BBC
Serbia under sanctions

By Gabriel Partos

Thursday, 10 February, 2000


Q: Why do they want to lift the flight ban?
Most EU countries have been pressing for an end to the ban on flights to and from Serbia. They believe the ban hurts ordinary Serbs, not the leadership.
If anything, the greater Serbia's isolation, the easier it is for President Slobodan Milosevic to consolidate his control over the country.
It is also believed that some major Western airlines have been pressing for the restoration of air links with Serbia. But the main Yugoslav airline, JAT, will still be banned from most foreign destinations.

Q: How are sanctions going to be tightened?
Britain, the Netherlands and the US have been calling for further measures that are aimed specifically at Serbia's political and financial establishment.
As a result, the list of Serb officials and business executives banned from visiting the US and the EU countries is to be increased from 600 to nearly 800.
Several firms known to be operating as front companies either for Serbian officials or for the Serbian state are also to be added to the list of those with their assets frozen in the West.
The intention is to target those who are held responsible for Belgrade's policies, as well as those who help to sustain them in office.

Q: What are the other sanctions in place?
Apart from the United Nations arms embargo, there are no universal sanctions imposed on Serbia. The US, the EU and most Western countries have banned investment and credits.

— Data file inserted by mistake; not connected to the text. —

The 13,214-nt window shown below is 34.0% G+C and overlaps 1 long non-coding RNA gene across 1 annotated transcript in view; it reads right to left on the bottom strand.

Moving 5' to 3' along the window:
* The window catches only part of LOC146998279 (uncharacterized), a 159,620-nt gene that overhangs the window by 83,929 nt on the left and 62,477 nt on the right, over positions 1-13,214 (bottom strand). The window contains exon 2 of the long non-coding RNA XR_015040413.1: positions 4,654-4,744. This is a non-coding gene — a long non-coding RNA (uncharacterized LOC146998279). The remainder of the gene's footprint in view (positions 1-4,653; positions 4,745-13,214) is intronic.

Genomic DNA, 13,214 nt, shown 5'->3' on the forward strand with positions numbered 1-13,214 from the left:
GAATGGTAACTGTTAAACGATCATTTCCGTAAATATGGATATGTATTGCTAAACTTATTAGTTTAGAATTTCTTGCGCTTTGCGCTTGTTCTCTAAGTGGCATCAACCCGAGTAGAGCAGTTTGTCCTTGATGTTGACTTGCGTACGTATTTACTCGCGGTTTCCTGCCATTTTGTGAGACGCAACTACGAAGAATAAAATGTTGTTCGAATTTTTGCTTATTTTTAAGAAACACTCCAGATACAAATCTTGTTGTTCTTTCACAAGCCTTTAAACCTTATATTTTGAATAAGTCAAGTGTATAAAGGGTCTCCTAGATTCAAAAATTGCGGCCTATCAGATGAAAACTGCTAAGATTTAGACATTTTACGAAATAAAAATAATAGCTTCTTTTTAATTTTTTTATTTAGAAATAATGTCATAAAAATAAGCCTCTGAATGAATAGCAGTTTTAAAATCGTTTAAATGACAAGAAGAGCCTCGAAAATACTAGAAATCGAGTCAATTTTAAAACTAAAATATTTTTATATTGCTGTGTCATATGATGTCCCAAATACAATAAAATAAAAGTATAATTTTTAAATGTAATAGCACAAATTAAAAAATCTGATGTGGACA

There is also an oil embargo in force - although other goods are not subject to sanctions. And Serbian government assets abroad are frozen.

Q: What's the impact of these sanctions?
It is very difficult to assess what difference these sanctions make. Take the oil embargo. Given the dire state of the Serbian economy, oil requirements are relatively limited.
Some oil supplies from countries that are not party to the embargo - for example, Russia - are getting through.
The EU is also breaking its own oil embargo by supplying heating fuel, free, to the towns of Nis and Pirot under the guise of humanitarian assistance.
Many economists believe that instead of trying to enforce a rather leaky oil embargo, the West should allow Belgrade, which has barely any hard currency, to buy supplies on the open market. That way Mr Milosevic could not put the blame on the West.

How is the Serbian government managing to get by?
Russian natural gas is continuing to flow to Serbia, though Belgrade has not been paying for it for a long time. China has also reportedly extended some credit to Belgrade - though some reports claim this may be money that had earlier been taken out of Serbia for safe-keeping.
Moscow and Beijing are keen to demonstrate their opposition to Washington's policies. Their assistance may keep the Serbian finances going a little bit longer, but many economists suspect that an inflation-boosting printing of money may not be far off.

Q: Will the Serbian opposition benefit from the flight ban suspension?
Unlikely. The Serbian media, mostly controlled by Mr Milosevic, will probably describe the changes as cosmetic, not worth the effort the opposition has expended in trying to persuade the West to ease sanctions.
Alternatively, Belgrade may well portray the latest moves as demonstrating that Western sanctions are not working which is why some are now being suspended.




Original article